Aimed in part at preparing the stage for the Fumio Kishida Cabinet's attempt to dramatically increase Japan's defense budget, the Defense White Paper the Japanese government approved on Friday painted an unusually gloomy picture of the security landscape for the country.
But it went too far in portraying China as a serious and growing security challenge to Japan and the region. Calling out China as a "strong security concern", the document claims the security risk Beijing allegedly poses has been "intensifying in recent years", and it lists as concerns China's policies regarding Taiwan, Hong Kong, Xinjiang, its military development, "lack of transparency" in military activities, attempts to "change the status quo with force" in the East and South China seas, as well as the Chinese stance over the Ukraine conflict and China-Russia cooperation.
Like the United States' Interim National Security Strategy and NATO's 2022 Strategic Concept, the Japanese Defense White Paper clearly identifies China as the foremost security threat, and the Japanese government will no doubt seek to take advantage of such a judgment to make the series of security-related breakthroughs that it desires but would otherwise be extremely difficult.
That the 500-page document goes to great lengths to hype up alleged security risks posed by China is incompatible with the Chinese and Japanese people's shared wish for peace. And rather than improving the Japanese security environment, it will worsen it by further alienating a peaceful neighbor who has been dedicated to maintaining a friendly bilateral relationship.
Tokyo's official definition of China as a key security concern, along with its recent close interactions with Washington and NATO in the security field, and its attempts at enhancing targeted regional security alliances, will severely disrupt the security landscape in the Asia-Pacific and only invite greater potential threats to itself.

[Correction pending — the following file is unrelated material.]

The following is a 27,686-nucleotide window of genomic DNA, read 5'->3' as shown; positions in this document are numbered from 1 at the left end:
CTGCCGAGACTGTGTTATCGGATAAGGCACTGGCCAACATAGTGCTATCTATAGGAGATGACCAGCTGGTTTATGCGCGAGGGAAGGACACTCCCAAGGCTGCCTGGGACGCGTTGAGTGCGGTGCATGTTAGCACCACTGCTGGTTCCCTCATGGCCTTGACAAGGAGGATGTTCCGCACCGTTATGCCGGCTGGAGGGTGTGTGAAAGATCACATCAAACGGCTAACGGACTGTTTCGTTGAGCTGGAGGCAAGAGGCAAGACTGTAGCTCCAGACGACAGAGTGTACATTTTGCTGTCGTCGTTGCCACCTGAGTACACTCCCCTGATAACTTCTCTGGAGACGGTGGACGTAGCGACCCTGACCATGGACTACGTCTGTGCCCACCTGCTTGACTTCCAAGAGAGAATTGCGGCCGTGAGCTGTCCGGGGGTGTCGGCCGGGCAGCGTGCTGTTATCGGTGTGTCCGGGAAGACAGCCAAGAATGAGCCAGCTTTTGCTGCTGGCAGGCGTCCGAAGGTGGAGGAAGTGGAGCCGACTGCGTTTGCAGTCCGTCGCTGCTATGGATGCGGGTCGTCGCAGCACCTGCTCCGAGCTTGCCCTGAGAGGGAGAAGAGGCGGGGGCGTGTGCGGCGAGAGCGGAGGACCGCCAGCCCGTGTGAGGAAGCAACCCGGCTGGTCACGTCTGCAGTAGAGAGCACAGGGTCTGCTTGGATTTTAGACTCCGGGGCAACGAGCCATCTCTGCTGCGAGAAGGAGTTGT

China has expressed "strong dissatisfaction and resolute opposition" to the white paper, and has lodged "stern representations" to the Japanese side, according to a spokesperson of the Foreign Ministry.
From the perspective of Beijing's principle of non-interference in other's internal affairs, the document's comments on such topics as Taiwan, Hong Kong, and Xinjiang are gross interference in China's internal affairs. And what Tokyo has expressed concerns about are normal, legitimate moves by China to modernize its defense capabilities. The spokesperson urged Japan to "stop hyping up the security threats in its neighborhood to justify its own military buildup".
The diplomatic response aside, this incident is a fresh reminder for Beijing of the worrying changes taking place in its very own security environment.
With the US doubling down on its "Indo-Pacific strategy", NATO seeking to extend its reach into the region, and regional countries such as Australia and Japan latching on to Washington's pressure policy to see what can be squeezed their way, the potential security challenges China is confronting have hardly been harsher.
But the escalating confrontation will do no country any good and only increases the risks of a misstep.